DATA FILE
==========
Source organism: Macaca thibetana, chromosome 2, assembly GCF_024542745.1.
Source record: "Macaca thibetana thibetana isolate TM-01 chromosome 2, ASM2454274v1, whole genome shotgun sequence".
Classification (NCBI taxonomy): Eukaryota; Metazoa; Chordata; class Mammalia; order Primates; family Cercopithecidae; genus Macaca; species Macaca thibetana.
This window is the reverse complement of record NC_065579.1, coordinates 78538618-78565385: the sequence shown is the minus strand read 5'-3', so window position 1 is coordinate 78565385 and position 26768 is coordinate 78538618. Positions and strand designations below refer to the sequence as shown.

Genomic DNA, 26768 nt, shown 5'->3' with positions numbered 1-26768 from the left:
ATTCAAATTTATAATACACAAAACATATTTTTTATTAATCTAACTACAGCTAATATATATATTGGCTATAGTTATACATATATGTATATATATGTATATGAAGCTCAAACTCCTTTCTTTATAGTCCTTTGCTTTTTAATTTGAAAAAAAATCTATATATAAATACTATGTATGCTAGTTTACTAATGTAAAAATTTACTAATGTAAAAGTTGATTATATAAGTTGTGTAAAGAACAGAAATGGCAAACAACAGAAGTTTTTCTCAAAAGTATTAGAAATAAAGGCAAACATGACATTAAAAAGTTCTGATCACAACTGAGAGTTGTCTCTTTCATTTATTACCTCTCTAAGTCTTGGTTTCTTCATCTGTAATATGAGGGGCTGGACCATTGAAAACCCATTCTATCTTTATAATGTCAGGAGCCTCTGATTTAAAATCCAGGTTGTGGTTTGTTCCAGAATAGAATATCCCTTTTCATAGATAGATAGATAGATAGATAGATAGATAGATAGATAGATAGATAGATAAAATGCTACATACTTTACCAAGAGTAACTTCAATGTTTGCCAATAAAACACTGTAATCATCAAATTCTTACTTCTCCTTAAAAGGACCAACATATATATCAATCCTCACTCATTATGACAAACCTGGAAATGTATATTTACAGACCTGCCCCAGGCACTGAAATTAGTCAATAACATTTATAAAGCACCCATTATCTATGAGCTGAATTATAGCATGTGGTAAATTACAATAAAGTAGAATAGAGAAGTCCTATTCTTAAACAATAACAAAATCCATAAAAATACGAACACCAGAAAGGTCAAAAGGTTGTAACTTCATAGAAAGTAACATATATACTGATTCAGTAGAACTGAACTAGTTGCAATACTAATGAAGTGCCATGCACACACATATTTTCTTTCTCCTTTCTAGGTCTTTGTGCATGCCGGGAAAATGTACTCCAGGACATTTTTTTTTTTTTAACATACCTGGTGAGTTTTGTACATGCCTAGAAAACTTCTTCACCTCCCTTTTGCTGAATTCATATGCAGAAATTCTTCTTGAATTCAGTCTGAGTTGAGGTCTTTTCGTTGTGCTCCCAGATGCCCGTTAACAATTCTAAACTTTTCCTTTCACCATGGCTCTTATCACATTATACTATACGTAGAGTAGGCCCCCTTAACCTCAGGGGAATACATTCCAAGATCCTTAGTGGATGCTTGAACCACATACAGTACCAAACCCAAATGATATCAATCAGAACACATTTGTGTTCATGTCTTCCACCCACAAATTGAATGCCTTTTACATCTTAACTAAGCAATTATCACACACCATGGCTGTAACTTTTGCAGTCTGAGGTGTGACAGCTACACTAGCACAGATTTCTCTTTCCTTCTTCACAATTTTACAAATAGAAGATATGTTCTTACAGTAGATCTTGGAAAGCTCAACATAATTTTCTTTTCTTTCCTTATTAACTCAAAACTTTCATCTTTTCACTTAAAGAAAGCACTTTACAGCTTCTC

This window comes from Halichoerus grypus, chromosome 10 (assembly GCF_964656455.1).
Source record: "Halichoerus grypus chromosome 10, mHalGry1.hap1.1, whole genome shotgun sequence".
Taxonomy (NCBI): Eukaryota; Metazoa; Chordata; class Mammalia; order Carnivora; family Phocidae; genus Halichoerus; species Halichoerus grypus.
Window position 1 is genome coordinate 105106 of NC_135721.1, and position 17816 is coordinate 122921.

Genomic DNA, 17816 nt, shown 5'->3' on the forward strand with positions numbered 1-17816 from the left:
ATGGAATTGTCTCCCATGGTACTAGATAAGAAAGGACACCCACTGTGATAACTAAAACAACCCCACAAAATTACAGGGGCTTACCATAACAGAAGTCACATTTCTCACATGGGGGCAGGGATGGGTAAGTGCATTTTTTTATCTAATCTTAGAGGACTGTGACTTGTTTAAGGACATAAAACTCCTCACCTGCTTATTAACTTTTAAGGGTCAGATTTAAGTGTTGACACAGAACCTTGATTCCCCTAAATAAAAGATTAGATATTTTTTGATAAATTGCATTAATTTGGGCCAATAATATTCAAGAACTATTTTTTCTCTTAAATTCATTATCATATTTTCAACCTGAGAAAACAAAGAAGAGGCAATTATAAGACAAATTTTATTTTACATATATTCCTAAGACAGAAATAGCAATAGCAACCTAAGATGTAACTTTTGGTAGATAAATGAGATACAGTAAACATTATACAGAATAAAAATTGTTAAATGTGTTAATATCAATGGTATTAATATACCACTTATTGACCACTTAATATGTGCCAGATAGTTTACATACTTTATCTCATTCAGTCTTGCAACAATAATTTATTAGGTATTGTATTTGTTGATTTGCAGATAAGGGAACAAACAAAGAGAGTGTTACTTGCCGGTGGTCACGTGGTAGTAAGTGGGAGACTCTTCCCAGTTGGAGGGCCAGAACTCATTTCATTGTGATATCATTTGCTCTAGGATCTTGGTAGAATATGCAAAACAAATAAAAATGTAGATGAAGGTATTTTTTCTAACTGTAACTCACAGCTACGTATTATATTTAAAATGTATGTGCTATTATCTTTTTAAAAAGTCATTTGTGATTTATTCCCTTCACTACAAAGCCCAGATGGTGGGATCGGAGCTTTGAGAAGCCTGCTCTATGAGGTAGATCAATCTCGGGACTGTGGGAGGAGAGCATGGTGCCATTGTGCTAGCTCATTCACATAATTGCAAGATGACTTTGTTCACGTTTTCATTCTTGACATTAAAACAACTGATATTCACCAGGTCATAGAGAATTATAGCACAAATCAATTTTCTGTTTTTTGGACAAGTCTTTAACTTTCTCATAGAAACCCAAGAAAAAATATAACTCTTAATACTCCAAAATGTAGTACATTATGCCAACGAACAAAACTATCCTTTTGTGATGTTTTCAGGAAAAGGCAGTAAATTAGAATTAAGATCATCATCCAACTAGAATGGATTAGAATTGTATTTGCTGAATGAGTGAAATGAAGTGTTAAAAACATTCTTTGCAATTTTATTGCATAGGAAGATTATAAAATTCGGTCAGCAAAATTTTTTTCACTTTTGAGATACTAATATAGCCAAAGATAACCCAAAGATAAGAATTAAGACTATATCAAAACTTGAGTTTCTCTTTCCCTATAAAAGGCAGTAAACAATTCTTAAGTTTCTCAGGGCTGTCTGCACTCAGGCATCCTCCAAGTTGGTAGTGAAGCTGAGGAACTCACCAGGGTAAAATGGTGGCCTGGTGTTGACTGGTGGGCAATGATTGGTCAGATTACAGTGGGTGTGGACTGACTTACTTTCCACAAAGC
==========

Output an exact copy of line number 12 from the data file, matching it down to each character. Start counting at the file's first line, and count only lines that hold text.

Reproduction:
ATGGAATTGTCTCCCATGGTACTAGATAAGAAAGGACACCCACTGTGATAACTAAAACAACCCCACAAAATTACAGGGGCTTACCATAACAGAAGTCACATTTCTCACATGGGGGCAGGGATGGGTAAGTGCATTTTTTTATCTAATCTTAGAGGACTGTGACTTGTTTAAGGACATAAAACTCCTCACCTGCTTATTAACTTTTAAGGGTCAGATTTAAGTGTTGACACAGAACCTTGATTCCCCTAAATAAAAGATTAGATATTTTTTGATAAATTGCATTAATTTGGGCCAATAATATTCAAGAACTATTTTTTCTCTTAAATTCATTATCATATTTTCAACCTGAGAAAACAAAGAAGAGGCAATTATAAGACAAATTTTATTTTACATATATTCCTAAGACAGAAATAGCAATAGCAACCTAAGATGTAACTTTTGGTAGATAAATGAGATACAGTAAACATTATACAGAATAAAAATTGTTAAATGTGTTAATATCAATGGTATTAATATACCACTTATTGACCACTTAATATGTGCCAGATAGTTTACATACTTTATCTCATTCAGTCTTGCAACAATAATTTATTAGGTATTGTATTTGTTGATTTGCAGATAAGGGAACAAACAAAGAGAGTGTTACTTGCCGGTGGTCACGTGGTAGTAAGTGGGAGACTCTTCCCAGTTGGAGGGCCAGAACTCATTTCATTGTGATATCATTTGCTCTAGGATCTTGGTAGAATATGCAAAACAAATAAAAATGTAGATGAAGGTATTTTTTCTAACTGTAACTCACAGCTACGTATTATATTTAAAATGTATGTGCTATTATCTTTTTAAAAAGTCATTTGTGATTTATTCCCTTCACTACAAAGCCCAGATGGTGGGATCGGAGCTTTGAGAAGCCTGCTCTATGAGGTAGATCAATCTCGGGACTGTGGGAGGAGAGCATGGTGCCATTGTGCTAGCTCATTCACATAATTGCAAGATGACTTTGTTCACGTTTTCATTCTTGACATTAAAACAACTGATATTCACCAGGTCATAGAGAATTATAGCACAAATCAATTTTCTGTTTTTTGGACAAGTCTTTAACTTTCTCATAGAAACCCAAGAAAAAATATAACTCTTAATACTCCAAAATGTAGTACATTATGCCAACGAACAAAACTATCCTTTTGTGATGTTTTCAGGAAAAGGCAGTAAATTAGAATTAAGATCATCATCCAACTAGAATGGATTAGAATTGTATTTGCTGAATGAGTGAAATGAAGTGTTAAAAACATTCTTTGCAATTTTATTGCATAGGAAGATTATAAAATTCGGTCAGCAAAATTTTTTTCACTTTTGAGATACTAATATAGCCAAAGATAACCCAAAGATAAGAATTAAGACTATATCAAAACTTGAGTTTCTCTTTCCCTATAAAAGGCAGTAAACAATTCTTAAGTTTCTCAGGGCTGTCTGCACTCAGGCATCCTCCAAGTTGGTAGTGAAGCTGAGGAACTCACCAGGGTAAAATGGTGGCCTGGTGTTGACTGGTGGGCAATGATTGGTCAGATTACAGTGGGTGTGGACTGACTTACTTTCCACAAAGC